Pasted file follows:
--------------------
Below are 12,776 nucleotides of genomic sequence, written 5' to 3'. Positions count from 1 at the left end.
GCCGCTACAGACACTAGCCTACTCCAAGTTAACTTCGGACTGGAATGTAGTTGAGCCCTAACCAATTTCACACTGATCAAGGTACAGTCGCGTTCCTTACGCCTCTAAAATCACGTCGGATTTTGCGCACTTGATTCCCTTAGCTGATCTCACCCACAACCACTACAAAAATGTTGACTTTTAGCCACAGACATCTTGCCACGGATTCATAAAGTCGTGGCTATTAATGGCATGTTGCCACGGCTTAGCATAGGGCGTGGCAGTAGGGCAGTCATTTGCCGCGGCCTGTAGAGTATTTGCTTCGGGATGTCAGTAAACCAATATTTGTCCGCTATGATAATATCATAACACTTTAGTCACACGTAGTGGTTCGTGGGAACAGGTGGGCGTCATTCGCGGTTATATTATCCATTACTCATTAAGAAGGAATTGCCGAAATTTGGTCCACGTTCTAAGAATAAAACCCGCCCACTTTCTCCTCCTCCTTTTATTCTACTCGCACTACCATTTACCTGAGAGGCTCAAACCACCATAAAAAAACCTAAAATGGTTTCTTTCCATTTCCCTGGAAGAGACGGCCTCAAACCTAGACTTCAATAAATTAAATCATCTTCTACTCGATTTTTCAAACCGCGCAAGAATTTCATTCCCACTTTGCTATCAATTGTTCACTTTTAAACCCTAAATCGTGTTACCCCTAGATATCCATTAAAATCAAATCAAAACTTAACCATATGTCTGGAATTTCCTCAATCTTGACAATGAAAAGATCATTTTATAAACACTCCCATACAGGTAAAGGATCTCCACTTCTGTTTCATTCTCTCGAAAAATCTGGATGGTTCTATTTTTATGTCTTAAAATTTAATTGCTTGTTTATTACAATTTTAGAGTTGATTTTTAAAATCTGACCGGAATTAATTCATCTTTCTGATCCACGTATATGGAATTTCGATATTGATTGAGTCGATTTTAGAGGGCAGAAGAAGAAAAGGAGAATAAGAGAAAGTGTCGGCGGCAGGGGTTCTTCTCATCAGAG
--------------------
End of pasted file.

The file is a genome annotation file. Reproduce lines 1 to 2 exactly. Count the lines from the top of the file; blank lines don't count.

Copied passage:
Below are 12,776 nucleotides of genomic sequence, written 5' to 3'. Positions count from 1 at the left end.
GCCGCTACAGACACTAGCCTACTCCAAGTTAACTTCGGACTGGAATGTAGTTGAGCCCTAACCAATTTCACACTGATCAAGGTACAGTCGCGTTCCTTACGCCTCTAAAATCACGTCGGATTTTGCGCACTTGATTCCCTTAGCTGATCTCACCCACAACCACTACAAAAATGTTGACTTTTAGCCACAGACATCTTGCCACGGATTCATAAAGTCGTGGCTATTAATGGCATGTTGCCACGGCTTAGCATAGGGCGTGGCAGTAGGGCAGTCATTTGCCGCGGCCTGTAGAGTATTTGCTTCGGGATGTCAGTAAACCAATATTTGTCCGCTATGATAATATCATAACACTTTAGTCACACGTAGTGGTTCGTGGGAACAGGTGGGCGTCATTCGCGGTTATATTATCCATTACTCATTAAGAAGGAATTGCCGAAATTTGGTCCACGTTCTAAGAATAAAACCCGCCCACTTTCTCCTCCTCCTTTTATTCTACTCGCACTACCATTTACCTGAGAGGCTCAAACCACCATAAAAAAACCTAAAATGGTTTCTTTCCATTTCCCTGGAAGAGACGGCCTCAAACCTAGACTTCAATAAATTAAATCATCTTCTACTCGATTTTTCAAACCGCGCAAGAATTTCATTCCCACTTTGCTATCAATTGTTCACTTTTAAACCCTAAATCGTGTTACCCCTAGATATCCATTAAAATCAAATCAAAACTTAACCATATGTCTGGAATTTCCTCAATCTTGACAATGAAAAGATCATTTTATAAACACTCCCATACAGGTAAAGGATCTCCACTTCTGTTTCATTCTCTCGAAAAATCTGGATGGTTCTATTTTTATGTCTTAAAATTTAATTGCTTGTTTATTACAATTTTAGAGTTGATTTTTAAAATCTGACCGGAATTAATTCATCTTTCTGATCCACGTATATGGAATTTCGATATTGATTGAGTCGATTTTAGAGGGCAGAAGAAGAAAAGGAGAATAAGAGAAAGTGTCGGCGGCAGGGGTTCTTCTCATCAGAG